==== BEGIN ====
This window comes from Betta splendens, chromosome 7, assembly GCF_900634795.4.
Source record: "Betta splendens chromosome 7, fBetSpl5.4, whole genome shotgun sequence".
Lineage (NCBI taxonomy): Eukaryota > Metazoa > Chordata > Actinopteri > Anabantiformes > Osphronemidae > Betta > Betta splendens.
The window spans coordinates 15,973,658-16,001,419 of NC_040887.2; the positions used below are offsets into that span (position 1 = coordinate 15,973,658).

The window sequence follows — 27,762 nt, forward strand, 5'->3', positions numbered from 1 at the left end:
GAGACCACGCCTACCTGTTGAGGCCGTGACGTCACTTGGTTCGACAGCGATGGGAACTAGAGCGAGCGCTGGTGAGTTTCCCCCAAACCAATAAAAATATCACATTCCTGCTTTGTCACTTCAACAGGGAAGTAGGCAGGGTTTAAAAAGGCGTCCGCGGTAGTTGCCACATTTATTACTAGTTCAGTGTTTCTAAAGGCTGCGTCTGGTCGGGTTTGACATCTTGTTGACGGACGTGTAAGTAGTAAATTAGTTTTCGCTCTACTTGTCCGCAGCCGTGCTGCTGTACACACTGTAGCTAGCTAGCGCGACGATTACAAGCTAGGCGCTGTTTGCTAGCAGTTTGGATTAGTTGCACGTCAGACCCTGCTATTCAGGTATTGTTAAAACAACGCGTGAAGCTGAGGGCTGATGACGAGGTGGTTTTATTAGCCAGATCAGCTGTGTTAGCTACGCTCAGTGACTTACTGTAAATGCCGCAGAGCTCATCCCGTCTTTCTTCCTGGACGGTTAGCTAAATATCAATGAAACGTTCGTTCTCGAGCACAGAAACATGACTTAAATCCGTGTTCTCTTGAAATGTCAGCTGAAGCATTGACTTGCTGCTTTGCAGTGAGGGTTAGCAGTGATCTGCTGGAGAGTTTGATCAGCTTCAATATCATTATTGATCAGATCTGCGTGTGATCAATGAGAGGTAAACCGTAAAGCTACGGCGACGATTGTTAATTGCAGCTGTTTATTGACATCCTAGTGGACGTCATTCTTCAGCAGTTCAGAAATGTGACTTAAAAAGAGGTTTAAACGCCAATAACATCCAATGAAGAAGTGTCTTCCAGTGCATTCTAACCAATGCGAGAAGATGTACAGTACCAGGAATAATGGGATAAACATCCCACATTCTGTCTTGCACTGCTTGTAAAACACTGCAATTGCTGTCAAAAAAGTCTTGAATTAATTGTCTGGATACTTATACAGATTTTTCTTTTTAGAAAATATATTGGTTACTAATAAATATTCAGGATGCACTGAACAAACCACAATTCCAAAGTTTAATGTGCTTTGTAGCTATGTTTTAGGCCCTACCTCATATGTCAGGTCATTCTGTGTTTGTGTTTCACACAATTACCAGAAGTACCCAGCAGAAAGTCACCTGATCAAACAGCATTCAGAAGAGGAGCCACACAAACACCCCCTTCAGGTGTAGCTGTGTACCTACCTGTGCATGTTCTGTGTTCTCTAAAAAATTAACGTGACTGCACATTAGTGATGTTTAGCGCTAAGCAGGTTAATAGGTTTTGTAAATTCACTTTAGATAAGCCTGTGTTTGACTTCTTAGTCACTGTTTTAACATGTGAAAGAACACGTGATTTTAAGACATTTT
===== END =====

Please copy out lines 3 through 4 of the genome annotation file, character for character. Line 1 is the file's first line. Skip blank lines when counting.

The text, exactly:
Lineage (NCBI taxonomy): Eukaryota > Metazoa > Chordata > Actinopteri > Anabantiformes > Osphronemidae > Betta > Betta splendens.
The window spans coordinates 15,973,658-16,001,419 of NC_040887.2; the positions used below are offsets into that span (position 1 = coordinate 15,973,658).